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Whitcraft, CR, Levin LA, Talley D, Crooks JA.  2008.  Utilization of invasive tamarisk by salt marsh consumers. Oecologia. 158:259-272.   10.1007/s00442-008-1144-5   AbstractWebsite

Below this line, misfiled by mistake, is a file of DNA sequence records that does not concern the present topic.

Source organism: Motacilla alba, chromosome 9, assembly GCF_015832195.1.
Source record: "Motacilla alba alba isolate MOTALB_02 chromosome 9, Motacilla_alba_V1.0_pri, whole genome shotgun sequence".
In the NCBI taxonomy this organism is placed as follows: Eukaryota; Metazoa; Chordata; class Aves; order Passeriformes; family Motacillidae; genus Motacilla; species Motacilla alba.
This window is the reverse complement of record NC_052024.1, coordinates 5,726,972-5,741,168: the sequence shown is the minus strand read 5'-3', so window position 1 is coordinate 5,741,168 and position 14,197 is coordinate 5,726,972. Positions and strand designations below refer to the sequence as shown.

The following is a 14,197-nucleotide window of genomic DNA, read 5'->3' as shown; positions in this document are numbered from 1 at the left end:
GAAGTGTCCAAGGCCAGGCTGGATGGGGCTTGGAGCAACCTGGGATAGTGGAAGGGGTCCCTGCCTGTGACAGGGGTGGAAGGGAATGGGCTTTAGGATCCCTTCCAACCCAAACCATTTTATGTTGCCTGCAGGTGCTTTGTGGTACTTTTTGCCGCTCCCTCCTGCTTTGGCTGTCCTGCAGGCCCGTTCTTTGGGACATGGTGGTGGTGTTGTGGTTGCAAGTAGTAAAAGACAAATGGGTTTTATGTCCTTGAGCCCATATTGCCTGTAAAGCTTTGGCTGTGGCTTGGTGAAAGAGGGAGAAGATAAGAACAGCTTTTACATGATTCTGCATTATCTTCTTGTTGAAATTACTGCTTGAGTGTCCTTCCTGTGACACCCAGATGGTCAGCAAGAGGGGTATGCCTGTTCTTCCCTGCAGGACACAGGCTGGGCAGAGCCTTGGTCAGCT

Plant invasions of coastal wetlands are rapidly changing the structure and function of these systems globally. Alteration of litter dynamics represents one of the fundamental impacts of an invasive plant on salt marsh ecosystems. Tamarisk species (Tamarix spp.), which extensively invade terrestrial and riparian habitats, have been demonstrated to enter food webs in these ecosystems. However, the trophic impacts of the relatively new invasion of tamarisk into marine ecosystem have not been assessed. We evaluated the trophic consequences of invasion by tamarisk for detrital food chains in the Tijuana River National Estuarine Research Reserve salt marsh using litter dynamics techniques and stable isotope enrichment experiments. The observations of a short residence time for tamarisk combined with relatively low C:N values indicate that tamarisk is a relatively available and labile food source. With an isotopic ((15)N) enrichment of tamarisk, we demonstrated that numerous macroinvertebrate taxonomic and trophic groups, both within and on the sediment, utilized (15)N derived from labeled tamarisk detritus. Infaunal invertebrate species that took up no or limited (15)N from labeled tamarisk (A. californica, enchytraeid oligochaetes, coleoptera larvae) occurred in lower abundance in the tamarisk-invaded environment. In contrast, species that utilized significant (15)N from the labeled tamarisk, such as psychodid insects, an exotic amphipod, and an oniscid isopod, either did not change or occurred in higher abundance. Our research supports the hypothesis that invasive species can alter the trophic structure of an environment through addition of detritus and can also potentially impact higher trophic levels by shifting dominance within the invertebrate community to species not widely consumed.